The Twitter blue bird? Hatched in Albany.
by Nicole Foster
Nestled away in a Foursquare–style home might be the most inconspicuous bigwig in Albany. His work is recognized around the world and signifies a form of communication for 320 million users every month. The man who created the fluttering blue Twitter bird gets his coffee at Stewart’s each morning and graduated from The College of Saint Rose.
“Some people know. It’s pretty low key,” said Philip Pascuzzo: graphic designer, logo ambassador, Golden Knight.
From the couch in his cozy Pine Hills living room, Pascuzzo, 37, casually explained how he became The One to design a globally recognized symbol.
“It first started as a piece of stock art and I was hired to fine tune it,” Pascuzzo said of the blue bird.
After graduating from Saint Rose with a degree in graphic art, Pascuzzo moved to New York City and worked at St. Martin’s Press designing book jackets. There he met Biz Stone, the future co-founder of Twitter, and the two became friends and collaborators.
“I immediately took note of his design talent but I was very much struck with his whimsical illustrations,” said Stone.
As Twitter grew from an idea to an actual start – up company, Stone turned to Pascuzzo for help with the logo.
“I created a bird to decorate some pages on Twitter and then realized that we really should have a great bird for our main logo,” Stone recounted. “So I asked Phil to take my bird and ‘Phil-istrate’ it. He simplified it and gave it some personality at the same time.”
When Stone approached Pascuzzo with the request, he had moved back to Albany and was living in Arbor Hill. At the time, Twitter’s mascot was cartoonish and bespectacled.
“The one that went big was the one I made,” Pascuzzo said without a shred of arrogance. “We went completely silhouette with it in 2008. I didn’t have any clue what Twitter was.”
Without a crystal ball to divulge Twitter’s future, Pascuzzo sold the rights to the bird rather than receive royalties or stock in the company. He didn’t seem the least bit regretful about it and explained how happy he is living quietly in the Pine Hills with his wife, Laura Harris, and their growing brood of Chihuahuas (three at the last tally).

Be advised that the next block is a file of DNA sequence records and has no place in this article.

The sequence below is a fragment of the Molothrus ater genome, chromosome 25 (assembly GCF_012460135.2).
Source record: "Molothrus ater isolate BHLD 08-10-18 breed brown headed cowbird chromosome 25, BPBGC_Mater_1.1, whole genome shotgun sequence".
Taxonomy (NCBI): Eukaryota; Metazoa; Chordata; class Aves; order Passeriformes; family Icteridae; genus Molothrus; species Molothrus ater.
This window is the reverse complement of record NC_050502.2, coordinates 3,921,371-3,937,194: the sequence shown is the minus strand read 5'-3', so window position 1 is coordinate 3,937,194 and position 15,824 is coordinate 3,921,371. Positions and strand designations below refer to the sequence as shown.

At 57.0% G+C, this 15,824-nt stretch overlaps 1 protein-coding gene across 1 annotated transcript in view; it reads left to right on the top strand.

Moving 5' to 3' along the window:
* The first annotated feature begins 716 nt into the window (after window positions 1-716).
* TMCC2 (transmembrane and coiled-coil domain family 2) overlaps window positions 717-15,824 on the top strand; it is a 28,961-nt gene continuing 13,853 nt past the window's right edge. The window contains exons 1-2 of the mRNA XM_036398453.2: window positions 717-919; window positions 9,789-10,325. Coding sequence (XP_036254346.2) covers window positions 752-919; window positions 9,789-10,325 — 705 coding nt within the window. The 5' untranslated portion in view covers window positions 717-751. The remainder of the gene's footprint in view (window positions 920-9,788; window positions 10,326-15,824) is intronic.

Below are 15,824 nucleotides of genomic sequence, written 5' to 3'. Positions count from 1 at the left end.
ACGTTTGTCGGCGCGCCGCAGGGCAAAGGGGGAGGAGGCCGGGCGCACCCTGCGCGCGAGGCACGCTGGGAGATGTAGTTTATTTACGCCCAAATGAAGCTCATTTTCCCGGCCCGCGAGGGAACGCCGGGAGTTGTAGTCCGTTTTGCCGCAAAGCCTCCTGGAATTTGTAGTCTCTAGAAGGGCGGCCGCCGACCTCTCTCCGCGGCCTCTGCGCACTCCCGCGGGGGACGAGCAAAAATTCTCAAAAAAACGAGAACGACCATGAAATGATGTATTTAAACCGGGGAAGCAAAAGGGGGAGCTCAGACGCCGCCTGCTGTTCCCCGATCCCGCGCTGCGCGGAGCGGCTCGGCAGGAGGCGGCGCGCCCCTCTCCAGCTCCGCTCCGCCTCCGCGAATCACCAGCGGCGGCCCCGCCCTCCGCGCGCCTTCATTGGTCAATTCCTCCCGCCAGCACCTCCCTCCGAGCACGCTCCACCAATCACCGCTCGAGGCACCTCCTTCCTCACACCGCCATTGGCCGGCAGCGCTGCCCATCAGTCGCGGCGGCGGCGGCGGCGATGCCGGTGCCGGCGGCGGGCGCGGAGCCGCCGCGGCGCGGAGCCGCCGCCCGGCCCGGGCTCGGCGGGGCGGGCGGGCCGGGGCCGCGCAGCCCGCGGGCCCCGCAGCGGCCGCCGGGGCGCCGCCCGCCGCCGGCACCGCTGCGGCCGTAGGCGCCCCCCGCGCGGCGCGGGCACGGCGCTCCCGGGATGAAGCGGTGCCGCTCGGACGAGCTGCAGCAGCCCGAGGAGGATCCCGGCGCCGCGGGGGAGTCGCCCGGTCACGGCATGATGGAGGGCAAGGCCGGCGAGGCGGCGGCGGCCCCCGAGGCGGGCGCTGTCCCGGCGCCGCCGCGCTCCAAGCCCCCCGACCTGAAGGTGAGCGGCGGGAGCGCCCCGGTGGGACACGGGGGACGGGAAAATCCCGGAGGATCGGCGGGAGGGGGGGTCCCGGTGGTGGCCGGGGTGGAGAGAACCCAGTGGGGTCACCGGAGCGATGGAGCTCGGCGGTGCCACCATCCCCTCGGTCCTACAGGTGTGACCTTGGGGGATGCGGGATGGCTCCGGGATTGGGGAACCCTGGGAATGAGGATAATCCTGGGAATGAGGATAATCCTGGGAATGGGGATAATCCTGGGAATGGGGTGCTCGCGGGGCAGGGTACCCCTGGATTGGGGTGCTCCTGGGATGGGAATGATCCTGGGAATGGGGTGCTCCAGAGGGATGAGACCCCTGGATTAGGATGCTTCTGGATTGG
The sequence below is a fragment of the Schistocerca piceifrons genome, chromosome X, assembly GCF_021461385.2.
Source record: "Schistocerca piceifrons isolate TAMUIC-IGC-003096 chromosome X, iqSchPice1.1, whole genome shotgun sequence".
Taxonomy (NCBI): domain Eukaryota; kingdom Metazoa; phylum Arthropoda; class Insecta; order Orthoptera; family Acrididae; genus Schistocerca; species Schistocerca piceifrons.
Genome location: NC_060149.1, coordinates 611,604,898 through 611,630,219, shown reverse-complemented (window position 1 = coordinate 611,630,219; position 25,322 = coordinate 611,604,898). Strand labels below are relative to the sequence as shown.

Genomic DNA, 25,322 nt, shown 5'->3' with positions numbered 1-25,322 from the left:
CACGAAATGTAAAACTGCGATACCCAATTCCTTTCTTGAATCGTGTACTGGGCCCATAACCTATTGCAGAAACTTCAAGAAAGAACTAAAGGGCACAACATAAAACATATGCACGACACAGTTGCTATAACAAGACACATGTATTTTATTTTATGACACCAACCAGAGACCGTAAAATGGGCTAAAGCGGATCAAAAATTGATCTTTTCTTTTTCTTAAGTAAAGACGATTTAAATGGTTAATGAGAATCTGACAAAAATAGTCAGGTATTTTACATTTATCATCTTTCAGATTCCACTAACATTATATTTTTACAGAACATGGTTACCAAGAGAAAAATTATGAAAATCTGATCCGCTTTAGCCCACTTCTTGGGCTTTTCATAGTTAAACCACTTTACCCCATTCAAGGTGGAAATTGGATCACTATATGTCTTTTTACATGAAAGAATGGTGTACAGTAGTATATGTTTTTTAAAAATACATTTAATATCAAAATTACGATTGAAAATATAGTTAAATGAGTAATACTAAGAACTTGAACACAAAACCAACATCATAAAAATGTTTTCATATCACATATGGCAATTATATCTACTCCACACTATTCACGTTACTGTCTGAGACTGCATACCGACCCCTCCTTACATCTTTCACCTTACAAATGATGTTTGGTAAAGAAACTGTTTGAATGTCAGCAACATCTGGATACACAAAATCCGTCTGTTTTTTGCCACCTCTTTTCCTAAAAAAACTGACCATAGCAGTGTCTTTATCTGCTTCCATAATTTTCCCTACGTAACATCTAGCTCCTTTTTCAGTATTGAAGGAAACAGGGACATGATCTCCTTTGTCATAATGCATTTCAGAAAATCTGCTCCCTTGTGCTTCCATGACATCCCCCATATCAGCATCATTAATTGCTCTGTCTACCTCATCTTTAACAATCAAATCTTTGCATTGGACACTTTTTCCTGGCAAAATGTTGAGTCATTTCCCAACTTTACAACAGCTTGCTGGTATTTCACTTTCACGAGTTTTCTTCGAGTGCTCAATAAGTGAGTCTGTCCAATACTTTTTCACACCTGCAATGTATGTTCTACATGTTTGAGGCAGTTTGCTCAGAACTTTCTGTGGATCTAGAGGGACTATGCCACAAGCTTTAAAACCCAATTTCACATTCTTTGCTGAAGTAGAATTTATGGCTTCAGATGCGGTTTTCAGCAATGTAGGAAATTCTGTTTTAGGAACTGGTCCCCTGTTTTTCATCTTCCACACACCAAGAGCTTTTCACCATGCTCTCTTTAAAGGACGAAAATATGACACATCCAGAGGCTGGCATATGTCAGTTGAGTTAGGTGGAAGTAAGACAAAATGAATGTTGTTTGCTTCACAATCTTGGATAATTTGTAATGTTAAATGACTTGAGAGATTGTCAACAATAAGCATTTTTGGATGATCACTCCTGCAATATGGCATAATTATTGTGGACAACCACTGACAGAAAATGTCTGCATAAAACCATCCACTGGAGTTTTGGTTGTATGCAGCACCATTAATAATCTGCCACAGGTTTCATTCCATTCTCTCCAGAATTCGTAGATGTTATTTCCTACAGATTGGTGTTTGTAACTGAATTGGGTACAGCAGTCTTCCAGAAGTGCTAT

“I don’t blog, I don’t tweet. I’m never on Facebook. I like staying behind the scenes,” he said. “I’m not a pitch person. I just like doing good work and hanging out with my Chihuahuas.”
Pascuzzo seems to be shy, yet is incredibly easy to talk to. Conversation bounced between books, work, beloved Saint Rose professors, the band he and Laura created, Moon Magick, and contradicting fantasies they share of eventually either moving to L.A. or buying a farm. With so many interests, it’s easy to understand how Pascuzzo creates designs for logos, novels, albums and events. His curiosity is constantly sparked.
Working as a freelance graphic designer since moving back to Albany, Pascuzzo owns and is the sole employee of Pepco Studio, located upstairs in his home. He has never made a single business card for himself and all professional interest has been accumulated through word of mouth. At this point in his career, authors have requested Pascuzzo by name to design their covers.
“I worked with Tom Wolfe and he was very involved. He had supplied self-portraits he drew of himself,” said Pascuzzo, grinning. “It was really cool to have that relationship.”
Laura is a photographer and her office is also home based. The two collaborated recently on an assignment for a book jacket. The author of bestselling book Furiously Happy: A Funny Book About Horrible Things, packed and mailed a taxidermied raccoon to the couple’s residence, where Laura photographed it (after a thorough inspection by the Chihuahuas). Pascuzzo then used the image to design the cover: an elated raccoon appearing to celebrate amid a flurry of glistening gold confetti.